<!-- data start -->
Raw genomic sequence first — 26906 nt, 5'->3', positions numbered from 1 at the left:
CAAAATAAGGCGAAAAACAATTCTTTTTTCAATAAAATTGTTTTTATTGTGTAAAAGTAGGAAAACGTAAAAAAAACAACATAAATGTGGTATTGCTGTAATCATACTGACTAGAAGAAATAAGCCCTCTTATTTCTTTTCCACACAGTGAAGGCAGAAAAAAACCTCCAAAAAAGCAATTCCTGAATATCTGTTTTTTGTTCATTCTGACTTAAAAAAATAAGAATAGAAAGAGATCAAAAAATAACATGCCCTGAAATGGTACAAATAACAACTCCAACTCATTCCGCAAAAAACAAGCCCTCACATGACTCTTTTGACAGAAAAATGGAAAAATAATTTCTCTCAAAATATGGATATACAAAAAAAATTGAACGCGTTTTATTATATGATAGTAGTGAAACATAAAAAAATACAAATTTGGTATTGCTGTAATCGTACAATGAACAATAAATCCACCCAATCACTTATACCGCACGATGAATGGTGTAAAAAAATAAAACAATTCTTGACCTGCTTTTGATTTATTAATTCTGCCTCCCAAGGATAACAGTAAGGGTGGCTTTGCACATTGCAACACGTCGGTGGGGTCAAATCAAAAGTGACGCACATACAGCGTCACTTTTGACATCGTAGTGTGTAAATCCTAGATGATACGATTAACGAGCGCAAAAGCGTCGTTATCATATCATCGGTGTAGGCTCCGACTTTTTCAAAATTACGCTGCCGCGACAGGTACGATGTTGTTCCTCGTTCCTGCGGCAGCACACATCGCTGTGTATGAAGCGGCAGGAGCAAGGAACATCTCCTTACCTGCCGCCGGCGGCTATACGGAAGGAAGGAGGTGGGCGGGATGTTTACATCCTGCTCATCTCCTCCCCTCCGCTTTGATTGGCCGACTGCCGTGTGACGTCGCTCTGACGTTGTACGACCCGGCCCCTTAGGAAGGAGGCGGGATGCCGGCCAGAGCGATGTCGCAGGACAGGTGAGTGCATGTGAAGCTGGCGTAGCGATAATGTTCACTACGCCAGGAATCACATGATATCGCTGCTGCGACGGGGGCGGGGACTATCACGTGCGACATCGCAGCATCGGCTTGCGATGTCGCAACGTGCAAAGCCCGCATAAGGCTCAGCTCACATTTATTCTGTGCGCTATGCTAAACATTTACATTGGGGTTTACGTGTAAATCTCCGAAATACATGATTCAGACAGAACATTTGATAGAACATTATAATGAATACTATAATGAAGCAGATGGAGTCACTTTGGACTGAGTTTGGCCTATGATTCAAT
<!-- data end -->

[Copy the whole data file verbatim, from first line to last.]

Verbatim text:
Raw genomic sequence first — 26906 nt, 5'->3', positions numbered from 1 at the left:
CAAAATAAGGCGAAAAACAATTCTTTTTTCAATAAAATTGTTTTTATTGTGTAAAAGTAGGAAAACGTAAAAAAAACAACATAAATGTGGTATTGCTGTAATCATACTGACTAGAAGAAATAAGCCCTCTTATTTCTTTTCCACACAGTGAAGGCAGAAAAAAACCTCCAAAAAAGCAATTCCTGAATATCTGTTTTTTGTTCATTCTGACTTAAAAAAATAAGAATAGAAAGAGATCAAAAAATAACATGCCCTGAAATGGTACAAATAACAACTCCAACTCATTCCGCAAAAAACAAGCCCTCACATGACTCTTTTGACAGAAAAATGGAAAAATAATTTCTCTCAAAATATGGATATACAAAAAAAATTGAACGCGTTTTATTATATGATAGTAGTGAAACATAAAAAAATACAAATTTGGTATTGCTGTAATCGTACAATGAACAATAAATCCACCCAATCACTTATACCGCACGATGAATGGTGTAAAAAAATAAAACAATTCTTGACCTGCTTTTGATTTATTAATTCTGCCTCCCAAGGATAACAGTAAGGGTGGCTTTGCACATTGCAACACGTCGGTGGGGTCAAATCAAAAGTGACGCACATACAGCGTCACTTTTGACATCGTAGTGTGTAAATCCTAGATGATACGATTAACGAGCGCAAAAGCGTCGTTATCATATCATCGGTGTAGGCTCCGACTTTTTCAAAATTACGCTGCCGCGACAGGTACGATGTTGTTCCTCGTTCCTGCGGCAGCACACATCGCTGTGTATGAAGCGGCAGGAGCAAGGAACATCTCCTTACCTGCCGCCGGCGGCTATACGGAAGGAAGGAGGTGGGCGGGATGTTTACATCCTGCTCATCTCCTCCCCTCCGCTTTGATTGGCCGACTGCCGTGTGACGTCGCTCTGACGTTGTACGACCCGGCCCCTTAGGAAGGAGGCGGGATGCCGGCCAGAGCGATGTCGCAGGACAGGTGAGTGCATGTGAAGCTGGCGTAGCGATAATGTTCACTACGCCAGGAATCACATGATATCGCTGCTGCGACGGGGGCGGGGACTATCACGTGCGACATCGCAGCATCGGCTTGCGATGTCGCAACGTGCAAAGCCCGCATAAGGCTCAGCTCACATTTATTCTGTGCGCTATGCTAAACATTTACATTGGGGTTTACGTGTAAATCTCCGAAATACATGATTCAGACAGAACATTTGATAGAACATTATAATGAATACTATAATGAAGCAGATGGAGTCACTTTGGACTGAGTTTGGCCTATGATTCAAT